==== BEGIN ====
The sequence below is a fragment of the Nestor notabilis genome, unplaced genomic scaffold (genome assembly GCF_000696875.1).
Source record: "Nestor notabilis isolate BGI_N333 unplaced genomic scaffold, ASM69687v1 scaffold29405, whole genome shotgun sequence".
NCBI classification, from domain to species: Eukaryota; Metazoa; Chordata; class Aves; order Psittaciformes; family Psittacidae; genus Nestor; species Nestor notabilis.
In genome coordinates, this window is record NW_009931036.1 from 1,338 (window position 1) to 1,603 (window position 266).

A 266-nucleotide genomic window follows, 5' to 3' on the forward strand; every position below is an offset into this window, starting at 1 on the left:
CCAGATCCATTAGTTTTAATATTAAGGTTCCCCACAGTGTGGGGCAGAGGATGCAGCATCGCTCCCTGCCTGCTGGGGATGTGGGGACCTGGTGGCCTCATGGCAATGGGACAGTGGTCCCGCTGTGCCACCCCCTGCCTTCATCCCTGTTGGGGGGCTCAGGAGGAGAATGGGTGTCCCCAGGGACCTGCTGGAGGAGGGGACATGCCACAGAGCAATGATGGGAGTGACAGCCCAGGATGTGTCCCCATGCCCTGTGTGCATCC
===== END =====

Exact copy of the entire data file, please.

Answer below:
The sequence below is a fragment of the Nestor notabilis genome, unplaced genomic scaffold (genome assembly GCF_000696875.1).
Source record: "Nestor notabilis isolate BGI_N333 unplaced genomic scaffold, ASM69687v1 scaffold29405, whole genome shotgun sequence".
NCBI classification, from domain to species: Eukaryota; Metazoa; Chordata; class Aves; order Psittaciformes; family Psittacidae; genus Nestor; species Nestor notabilis.
In genome coordinates, this window is record NW_009931036.1 from 1,338 (window position 1) to 1,603 (window position 266).

A 266-nucleotide genomic window follows, 5' to 3' on the forward strand; every position below is an offset into this window, starting at 1 on the left:
CCAGATCCATTAGTTTTAATATTAAGGTTCCCCACAGTGTGGGGCAGAGGATGCAGCATCGCTCCCTGCCTGCTGGGGATGTGGGGACCTGGTGGCCTCATGGCAATGGGACAGTGGTCCCGCTGTGCCACCCCCTGCCTTCATCCCTGTTGGGGGGCTCAGGAGGAGAATGGGTGTCCCCAGGGACCTGCTGGAGGAGGGGACATGCCACAGAGCAATGATGGGAGTGACAGCCCAGGATGTGTCCCCATGCCCTGTGTGCATCC